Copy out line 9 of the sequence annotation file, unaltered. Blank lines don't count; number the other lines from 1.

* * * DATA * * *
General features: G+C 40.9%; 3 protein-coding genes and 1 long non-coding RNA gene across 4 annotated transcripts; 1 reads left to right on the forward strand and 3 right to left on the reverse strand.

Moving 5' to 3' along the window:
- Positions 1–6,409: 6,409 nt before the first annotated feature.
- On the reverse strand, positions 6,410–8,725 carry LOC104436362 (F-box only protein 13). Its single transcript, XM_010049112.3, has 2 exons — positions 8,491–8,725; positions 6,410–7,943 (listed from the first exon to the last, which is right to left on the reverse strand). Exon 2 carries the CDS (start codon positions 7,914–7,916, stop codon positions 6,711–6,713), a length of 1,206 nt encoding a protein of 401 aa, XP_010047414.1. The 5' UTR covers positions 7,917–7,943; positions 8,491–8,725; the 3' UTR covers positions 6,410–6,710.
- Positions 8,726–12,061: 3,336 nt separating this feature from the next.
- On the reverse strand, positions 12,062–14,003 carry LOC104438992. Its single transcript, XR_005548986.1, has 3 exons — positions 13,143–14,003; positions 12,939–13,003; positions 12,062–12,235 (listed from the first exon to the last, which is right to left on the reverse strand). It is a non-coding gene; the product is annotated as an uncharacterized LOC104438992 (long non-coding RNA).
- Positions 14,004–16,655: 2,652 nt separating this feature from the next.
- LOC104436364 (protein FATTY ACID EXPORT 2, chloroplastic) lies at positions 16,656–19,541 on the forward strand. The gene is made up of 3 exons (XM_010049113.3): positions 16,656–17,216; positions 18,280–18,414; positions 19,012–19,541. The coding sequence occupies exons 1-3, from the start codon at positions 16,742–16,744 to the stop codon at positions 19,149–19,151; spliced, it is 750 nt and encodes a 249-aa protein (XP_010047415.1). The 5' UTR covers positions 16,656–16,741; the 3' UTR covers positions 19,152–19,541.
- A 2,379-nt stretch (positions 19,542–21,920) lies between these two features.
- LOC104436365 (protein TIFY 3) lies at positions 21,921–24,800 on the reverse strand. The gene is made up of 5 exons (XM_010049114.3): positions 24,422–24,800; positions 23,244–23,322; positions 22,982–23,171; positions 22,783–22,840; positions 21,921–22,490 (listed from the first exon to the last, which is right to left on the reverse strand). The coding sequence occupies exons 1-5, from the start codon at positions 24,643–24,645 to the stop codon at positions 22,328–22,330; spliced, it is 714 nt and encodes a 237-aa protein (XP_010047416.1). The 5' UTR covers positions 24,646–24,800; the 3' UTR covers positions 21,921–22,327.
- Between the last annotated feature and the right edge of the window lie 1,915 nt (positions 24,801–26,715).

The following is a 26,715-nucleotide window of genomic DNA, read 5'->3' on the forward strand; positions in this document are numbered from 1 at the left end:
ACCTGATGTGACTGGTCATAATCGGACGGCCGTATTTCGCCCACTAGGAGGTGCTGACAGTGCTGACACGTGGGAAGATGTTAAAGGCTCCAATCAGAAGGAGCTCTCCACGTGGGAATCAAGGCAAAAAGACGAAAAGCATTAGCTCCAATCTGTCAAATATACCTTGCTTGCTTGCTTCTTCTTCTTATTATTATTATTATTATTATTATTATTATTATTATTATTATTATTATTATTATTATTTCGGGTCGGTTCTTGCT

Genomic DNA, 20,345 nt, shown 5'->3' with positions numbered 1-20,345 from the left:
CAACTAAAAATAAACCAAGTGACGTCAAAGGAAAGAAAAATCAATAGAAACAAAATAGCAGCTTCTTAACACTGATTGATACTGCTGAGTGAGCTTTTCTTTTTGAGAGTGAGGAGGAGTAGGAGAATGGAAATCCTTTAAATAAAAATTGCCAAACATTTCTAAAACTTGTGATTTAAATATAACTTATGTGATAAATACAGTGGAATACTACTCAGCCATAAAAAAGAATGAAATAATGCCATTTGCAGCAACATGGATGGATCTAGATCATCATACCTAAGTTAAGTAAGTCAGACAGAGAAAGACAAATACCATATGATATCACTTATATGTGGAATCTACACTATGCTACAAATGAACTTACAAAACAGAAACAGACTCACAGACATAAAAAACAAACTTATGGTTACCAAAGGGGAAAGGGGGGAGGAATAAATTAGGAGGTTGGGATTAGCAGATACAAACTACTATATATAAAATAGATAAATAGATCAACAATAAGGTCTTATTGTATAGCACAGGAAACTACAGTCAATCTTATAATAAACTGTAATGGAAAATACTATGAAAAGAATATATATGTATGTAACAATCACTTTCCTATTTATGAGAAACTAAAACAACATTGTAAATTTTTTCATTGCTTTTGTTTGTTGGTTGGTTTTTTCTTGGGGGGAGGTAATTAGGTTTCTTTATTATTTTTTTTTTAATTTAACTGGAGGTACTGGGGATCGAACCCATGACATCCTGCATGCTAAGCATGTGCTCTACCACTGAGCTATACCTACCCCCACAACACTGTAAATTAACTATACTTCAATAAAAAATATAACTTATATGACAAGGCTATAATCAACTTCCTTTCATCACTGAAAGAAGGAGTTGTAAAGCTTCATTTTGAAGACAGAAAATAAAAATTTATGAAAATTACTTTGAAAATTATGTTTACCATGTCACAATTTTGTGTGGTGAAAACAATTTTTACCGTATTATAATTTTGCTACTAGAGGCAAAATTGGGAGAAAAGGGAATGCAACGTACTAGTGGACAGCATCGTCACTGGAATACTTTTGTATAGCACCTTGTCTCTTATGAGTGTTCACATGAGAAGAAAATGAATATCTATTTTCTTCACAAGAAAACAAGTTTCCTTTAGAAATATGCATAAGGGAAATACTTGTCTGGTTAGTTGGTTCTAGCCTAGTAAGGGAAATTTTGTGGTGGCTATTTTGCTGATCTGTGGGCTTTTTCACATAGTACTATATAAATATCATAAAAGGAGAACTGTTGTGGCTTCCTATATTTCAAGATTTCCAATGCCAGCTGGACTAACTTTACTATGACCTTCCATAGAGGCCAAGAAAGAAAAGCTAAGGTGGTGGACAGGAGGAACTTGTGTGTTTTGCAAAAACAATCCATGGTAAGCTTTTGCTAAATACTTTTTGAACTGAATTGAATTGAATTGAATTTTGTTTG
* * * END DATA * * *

- A 2,379-nt stretch (positions 19,542–21,920) lies between these two features.